Gold Should Always Be In Backwardation

This post was missing the point.  The February and April gold futures contracts are in backwardation.  The futures price is less than the spot price.  If you have a gold bar, you can sell it and buy a future.  This locks in a sure profit PROVIDED THE FUTURES MARKET DOES NOT DEFAULT.

As Jon Corzine and MF Global taught us, the “provided the futures market does not default” clause is not an absolute guarantee.  WIth 0% interest rates, the amount of backwardation should equal the default rate.  (The Fed Funds Rate is currently 0%-0.25%.  That is the rate that applies to large financial institutions, who set prices in the futures market.)

MF Global was approximately 40% of all futures market contracts, and MF Global customers lost approximately 40% of their investment.  Approximately 16% of all assets invested in the futures markets were lost.  If the “new normal” is that an MF Global event happens once every 10-20 years, then there should be a default risk of 0.5-1% priced into the futures market.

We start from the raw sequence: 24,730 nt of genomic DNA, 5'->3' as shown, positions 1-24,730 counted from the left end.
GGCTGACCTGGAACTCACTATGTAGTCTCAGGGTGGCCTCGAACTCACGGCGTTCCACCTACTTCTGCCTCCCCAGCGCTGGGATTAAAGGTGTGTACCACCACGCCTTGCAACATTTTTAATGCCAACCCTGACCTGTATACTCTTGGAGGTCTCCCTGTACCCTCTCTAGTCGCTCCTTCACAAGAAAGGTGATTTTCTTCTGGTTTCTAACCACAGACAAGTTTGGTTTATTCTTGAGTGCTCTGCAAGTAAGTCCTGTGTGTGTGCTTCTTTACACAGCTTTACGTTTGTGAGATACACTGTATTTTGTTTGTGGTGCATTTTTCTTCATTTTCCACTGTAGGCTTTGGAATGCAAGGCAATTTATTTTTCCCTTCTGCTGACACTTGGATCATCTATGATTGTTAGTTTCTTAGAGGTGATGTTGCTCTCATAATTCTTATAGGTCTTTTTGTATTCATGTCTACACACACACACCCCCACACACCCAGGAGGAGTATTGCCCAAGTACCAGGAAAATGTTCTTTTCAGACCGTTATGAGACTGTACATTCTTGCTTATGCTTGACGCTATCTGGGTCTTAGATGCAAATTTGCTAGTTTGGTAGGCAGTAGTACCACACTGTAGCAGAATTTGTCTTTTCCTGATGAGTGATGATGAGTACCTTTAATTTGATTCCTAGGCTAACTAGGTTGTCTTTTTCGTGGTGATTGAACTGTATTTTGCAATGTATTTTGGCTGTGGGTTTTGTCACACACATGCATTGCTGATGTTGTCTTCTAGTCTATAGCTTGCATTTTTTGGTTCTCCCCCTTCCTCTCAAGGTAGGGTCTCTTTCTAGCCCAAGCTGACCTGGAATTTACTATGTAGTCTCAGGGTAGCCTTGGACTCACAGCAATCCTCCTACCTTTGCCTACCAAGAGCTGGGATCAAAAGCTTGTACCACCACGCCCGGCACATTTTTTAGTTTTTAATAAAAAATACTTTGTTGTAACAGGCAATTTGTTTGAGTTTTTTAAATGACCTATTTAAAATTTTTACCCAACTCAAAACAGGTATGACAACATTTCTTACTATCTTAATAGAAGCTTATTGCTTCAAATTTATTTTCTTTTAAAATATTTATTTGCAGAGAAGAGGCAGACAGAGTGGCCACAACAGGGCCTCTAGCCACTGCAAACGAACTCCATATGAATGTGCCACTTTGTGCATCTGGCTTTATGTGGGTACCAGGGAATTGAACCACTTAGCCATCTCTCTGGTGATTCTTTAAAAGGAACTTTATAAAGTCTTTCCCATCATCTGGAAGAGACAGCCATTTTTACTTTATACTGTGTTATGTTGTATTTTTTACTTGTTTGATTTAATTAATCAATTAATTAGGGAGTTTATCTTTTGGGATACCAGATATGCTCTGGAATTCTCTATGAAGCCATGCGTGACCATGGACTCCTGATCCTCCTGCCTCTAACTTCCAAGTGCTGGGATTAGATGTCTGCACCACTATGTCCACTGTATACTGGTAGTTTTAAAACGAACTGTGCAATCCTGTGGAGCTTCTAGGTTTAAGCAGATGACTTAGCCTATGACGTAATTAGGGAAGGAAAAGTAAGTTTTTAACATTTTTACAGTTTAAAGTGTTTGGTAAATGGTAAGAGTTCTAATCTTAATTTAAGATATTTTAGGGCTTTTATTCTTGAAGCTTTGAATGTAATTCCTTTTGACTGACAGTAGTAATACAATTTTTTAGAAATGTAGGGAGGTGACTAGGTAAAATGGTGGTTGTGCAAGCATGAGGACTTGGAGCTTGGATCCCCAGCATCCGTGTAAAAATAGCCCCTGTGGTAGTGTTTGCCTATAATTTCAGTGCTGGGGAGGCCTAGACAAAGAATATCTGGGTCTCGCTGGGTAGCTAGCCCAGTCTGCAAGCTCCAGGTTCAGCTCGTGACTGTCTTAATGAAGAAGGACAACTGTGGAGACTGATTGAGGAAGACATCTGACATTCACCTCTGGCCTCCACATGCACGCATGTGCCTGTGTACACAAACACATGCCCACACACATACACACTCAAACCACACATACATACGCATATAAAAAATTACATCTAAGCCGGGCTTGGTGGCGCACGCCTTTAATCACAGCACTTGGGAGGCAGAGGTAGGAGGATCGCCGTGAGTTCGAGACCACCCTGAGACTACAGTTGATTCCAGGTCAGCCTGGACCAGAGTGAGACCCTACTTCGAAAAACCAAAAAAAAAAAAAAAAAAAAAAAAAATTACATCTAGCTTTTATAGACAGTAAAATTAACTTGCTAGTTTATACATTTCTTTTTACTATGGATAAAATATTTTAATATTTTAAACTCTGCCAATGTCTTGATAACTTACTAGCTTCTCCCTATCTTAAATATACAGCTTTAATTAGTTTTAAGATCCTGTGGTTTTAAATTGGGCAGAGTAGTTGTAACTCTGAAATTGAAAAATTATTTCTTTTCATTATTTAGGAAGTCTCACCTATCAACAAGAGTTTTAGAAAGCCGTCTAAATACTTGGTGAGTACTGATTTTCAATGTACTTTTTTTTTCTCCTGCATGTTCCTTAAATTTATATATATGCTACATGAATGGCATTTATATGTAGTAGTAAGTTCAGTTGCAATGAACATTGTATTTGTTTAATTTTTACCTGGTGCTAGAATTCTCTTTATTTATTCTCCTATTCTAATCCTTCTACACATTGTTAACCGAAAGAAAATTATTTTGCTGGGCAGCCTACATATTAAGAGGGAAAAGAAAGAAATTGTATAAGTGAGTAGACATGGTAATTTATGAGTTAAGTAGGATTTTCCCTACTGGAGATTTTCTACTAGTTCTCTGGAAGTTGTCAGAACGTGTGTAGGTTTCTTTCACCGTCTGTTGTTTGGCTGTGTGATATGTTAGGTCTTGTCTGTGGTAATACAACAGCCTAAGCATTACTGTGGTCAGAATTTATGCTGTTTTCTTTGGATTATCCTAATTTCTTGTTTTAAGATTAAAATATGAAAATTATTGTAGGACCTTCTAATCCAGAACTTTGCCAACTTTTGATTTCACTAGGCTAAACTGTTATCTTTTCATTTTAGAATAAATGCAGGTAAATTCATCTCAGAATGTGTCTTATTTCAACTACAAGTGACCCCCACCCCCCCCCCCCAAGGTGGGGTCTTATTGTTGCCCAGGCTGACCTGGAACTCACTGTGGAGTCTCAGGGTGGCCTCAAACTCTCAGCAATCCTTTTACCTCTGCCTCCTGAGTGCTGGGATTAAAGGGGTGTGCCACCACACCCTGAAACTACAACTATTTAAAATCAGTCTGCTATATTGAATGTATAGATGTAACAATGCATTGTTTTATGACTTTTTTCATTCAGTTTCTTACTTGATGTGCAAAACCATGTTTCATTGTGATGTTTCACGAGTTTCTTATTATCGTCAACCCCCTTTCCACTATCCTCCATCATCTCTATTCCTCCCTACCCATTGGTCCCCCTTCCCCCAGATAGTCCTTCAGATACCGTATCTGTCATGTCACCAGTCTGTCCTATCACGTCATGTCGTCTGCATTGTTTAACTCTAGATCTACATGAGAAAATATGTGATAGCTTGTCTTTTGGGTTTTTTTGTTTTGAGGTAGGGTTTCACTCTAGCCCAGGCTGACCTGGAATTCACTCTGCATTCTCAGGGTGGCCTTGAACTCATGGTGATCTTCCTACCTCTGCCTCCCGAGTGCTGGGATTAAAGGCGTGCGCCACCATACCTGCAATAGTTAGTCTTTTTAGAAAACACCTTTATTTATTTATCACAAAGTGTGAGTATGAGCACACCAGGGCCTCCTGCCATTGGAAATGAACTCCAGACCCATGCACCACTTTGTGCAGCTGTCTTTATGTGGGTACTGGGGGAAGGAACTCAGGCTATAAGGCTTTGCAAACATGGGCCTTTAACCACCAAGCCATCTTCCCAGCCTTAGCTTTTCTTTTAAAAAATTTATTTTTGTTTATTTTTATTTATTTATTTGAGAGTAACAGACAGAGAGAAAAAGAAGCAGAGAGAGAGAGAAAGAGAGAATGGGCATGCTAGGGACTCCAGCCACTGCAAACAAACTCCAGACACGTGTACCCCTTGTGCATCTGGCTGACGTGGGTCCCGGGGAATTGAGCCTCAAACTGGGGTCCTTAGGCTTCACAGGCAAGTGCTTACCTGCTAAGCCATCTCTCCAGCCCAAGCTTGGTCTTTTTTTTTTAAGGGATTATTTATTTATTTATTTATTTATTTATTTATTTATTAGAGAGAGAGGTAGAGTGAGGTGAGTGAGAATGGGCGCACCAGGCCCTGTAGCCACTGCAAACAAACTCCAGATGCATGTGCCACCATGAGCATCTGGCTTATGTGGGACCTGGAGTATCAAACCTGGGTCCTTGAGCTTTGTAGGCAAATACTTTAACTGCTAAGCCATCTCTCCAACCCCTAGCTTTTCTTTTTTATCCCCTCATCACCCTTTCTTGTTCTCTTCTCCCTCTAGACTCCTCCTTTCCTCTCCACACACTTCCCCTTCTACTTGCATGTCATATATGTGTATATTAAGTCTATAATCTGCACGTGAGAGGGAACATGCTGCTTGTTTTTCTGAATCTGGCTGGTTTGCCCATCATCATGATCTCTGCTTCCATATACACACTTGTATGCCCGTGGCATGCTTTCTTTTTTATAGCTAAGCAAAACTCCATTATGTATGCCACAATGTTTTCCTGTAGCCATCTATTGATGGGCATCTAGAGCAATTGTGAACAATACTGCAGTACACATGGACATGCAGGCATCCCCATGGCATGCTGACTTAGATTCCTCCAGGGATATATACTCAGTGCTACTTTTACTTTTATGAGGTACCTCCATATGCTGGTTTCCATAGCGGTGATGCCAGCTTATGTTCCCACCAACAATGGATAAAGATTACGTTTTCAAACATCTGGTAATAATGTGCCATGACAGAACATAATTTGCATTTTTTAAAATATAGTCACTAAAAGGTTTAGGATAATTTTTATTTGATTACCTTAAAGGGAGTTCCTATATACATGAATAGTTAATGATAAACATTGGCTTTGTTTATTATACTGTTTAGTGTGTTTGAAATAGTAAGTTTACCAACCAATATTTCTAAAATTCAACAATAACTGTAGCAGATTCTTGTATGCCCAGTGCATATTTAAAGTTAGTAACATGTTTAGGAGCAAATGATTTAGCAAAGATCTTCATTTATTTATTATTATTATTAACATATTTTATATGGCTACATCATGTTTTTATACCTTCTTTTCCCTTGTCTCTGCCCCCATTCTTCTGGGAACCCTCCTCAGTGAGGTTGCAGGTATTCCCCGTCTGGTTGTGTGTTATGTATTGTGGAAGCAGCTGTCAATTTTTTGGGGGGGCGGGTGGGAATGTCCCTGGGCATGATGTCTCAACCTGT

30-50 years ago, if there was an MF Global default, the other financial institutions would have covered the loss or arranged for a bailout of the customers.  They would be more interested in protecting the integrity of the futures market, than robbing customers.  Knowing that the end is coming, it’s all about maximizing short-term profit, ripping off whoever you can.

Longer-dated futures contracts have more default risk, due to a greater time period until settlement.  Therefore, longer-dated futures contracts should have lower prices than shorter ones.  The “default risk” that should be priced into futures markets is greater than interest rates (0%).

If all traders are rational, futures markets for gold should always be in backwardation.  You’d be an idiot to trade your gold bar for a future, due to the risk of getting Corzined out of your gold.  The arbitrage argument that says “Gold should never be in backwardation!” is false, because the futures market has default risk.

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